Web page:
Kiffmeister’s #Fintech Daily Digest (20220325)

Crypto-Assets Activity around the World : Evolution and Macro-Financial Drivers

The World Bank published a paper that sheds sheds light on the drivers behind crypto-asset market activity and offers support to the notions that crypto-assets are perceived as a risk asset, a potential macro hedge, and a potential tool to support cross-border transactions. However, the results come with caveats: a significant portion of the sample period includes extraordinarily loose global financial conditions; the crypto volume data have a short history, rely on important limiting assumptions, and do not represent all crypto-asset activity; and crypto-assets represent a fast-evolving, increasingly diverse asset class and industry. [Read more]

Abu Dhabi Global Market Regulatory Arm Unveils Document Proposing Changes to Virtual Asset Regulations

The Abu Dhabi Global Market (ADGM) Financial Services Regulatory Authority (FSRA) published a consultation paper proposing amendments to the regulatory framework that governs the use of virtual assets. It proposes changes to the requirements on the “use, sharing, and reuse of public keys,” as well as making amendments to risk disclosure requirements. The FSRA also wants to allow regulated Multilateral Trading Facility/Custodian groups within ADGM to conduct non-fungible token (NFT) activities. [Read more]

Introducing Disclosure NFTs, Disclosure DAOs, and Disclosure DIDs

Chris Brummer draws from his recent white paper on disclosure and decentralized finance (DeFi), to introduce some new concepts to the DeFi lexicon for building out disclosure delivery systems native to the crypto ecosystem. He imagines disclosure systems that are programmable, capable of evolving with technology — and which could provide the infrastructure for further tools for empowering participants in the Metaverse and beyond. If properly developed, the ideas could draw on DeFi’s strengths and provide more functionality and security than regulators’ legacy technology stack. Moreover, they could afford a new generation of developers and engineers a unique opportunity to reorient disclosure towards its original purpose: to be read. [Read more]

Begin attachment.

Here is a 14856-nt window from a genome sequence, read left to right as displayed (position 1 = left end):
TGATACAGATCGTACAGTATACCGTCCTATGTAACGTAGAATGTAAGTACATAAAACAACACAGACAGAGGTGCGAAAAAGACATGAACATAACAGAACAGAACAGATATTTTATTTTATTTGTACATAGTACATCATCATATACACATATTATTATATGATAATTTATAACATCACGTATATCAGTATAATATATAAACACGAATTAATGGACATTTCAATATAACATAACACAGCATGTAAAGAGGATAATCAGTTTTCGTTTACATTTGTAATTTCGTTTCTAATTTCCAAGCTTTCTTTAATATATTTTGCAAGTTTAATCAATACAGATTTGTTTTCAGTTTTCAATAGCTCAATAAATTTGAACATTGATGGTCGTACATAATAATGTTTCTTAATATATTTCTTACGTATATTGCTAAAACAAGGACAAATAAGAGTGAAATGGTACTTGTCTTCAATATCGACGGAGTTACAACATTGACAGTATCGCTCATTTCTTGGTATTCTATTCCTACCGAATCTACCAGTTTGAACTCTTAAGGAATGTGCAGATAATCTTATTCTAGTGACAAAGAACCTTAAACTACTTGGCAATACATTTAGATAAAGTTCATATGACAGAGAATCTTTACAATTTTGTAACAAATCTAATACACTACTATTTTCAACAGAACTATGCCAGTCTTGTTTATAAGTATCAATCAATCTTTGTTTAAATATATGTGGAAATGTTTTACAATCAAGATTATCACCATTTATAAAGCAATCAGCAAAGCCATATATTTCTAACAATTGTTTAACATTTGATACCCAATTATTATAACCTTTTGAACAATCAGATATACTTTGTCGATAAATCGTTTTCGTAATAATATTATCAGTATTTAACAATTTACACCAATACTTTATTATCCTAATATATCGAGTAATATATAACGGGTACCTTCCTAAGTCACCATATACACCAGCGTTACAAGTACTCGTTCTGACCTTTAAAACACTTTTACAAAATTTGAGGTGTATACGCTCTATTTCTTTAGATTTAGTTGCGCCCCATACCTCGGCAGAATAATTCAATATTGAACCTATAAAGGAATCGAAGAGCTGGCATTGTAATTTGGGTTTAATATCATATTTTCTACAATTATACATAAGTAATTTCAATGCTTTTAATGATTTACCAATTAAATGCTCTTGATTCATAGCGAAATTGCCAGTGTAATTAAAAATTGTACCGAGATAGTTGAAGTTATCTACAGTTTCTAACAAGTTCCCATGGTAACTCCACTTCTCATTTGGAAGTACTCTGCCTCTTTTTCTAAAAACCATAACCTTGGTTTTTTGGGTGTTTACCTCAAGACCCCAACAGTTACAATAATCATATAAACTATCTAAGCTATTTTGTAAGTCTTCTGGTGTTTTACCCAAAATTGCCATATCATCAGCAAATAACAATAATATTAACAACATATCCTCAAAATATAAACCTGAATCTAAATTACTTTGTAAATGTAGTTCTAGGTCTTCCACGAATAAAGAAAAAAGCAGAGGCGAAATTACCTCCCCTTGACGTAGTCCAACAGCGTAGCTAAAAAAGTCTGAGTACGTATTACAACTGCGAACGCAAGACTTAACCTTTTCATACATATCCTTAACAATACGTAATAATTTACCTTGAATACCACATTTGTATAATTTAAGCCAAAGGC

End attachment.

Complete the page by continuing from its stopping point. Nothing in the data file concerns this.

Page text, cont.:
Blockchain: Financial and Non-Financial Uses and Challenges

The U.S. Government Accountability Office (GAO) has developed four policy proposals to help enhance the potential benefits and mitigate the challenges of blockchain technology (see below). The GAO found that blockchain is useful for some applications but limited or even problematic for others. For example, because of its tamper resistance, it may be useful for applications involving many participants who do not necessarily trust each other. But it may be overly complex for a few trusted users, where traditional spreadsheets and databases may be more helpful. Blockchain may also present security and privacy challenges and can be energy-intensive. [Read more]

  1. Policymakers could consolidate blockchain standards. This could help make it easier for organizations trying to use blockchain to integrate the technology with their existing systems.
  2. Policymakers could either clarify existing rules and regulations or create new ones around blockchain. This could reduce the current uncertainty around how different implementations of the technology might be regulated, which could help companies and others feel more comfortable about adopting blockchain solutions.
  3. Policymakers could support the development of blockchain educational materials. This could help users avoid common blockchain scams and companies be more able to find talent to help them implement the technology.
  4. Policymakers could consider using blockchain to meet their own specific goals. This could help public and private-sector institutions determine whether the technology could help resolve specific problems.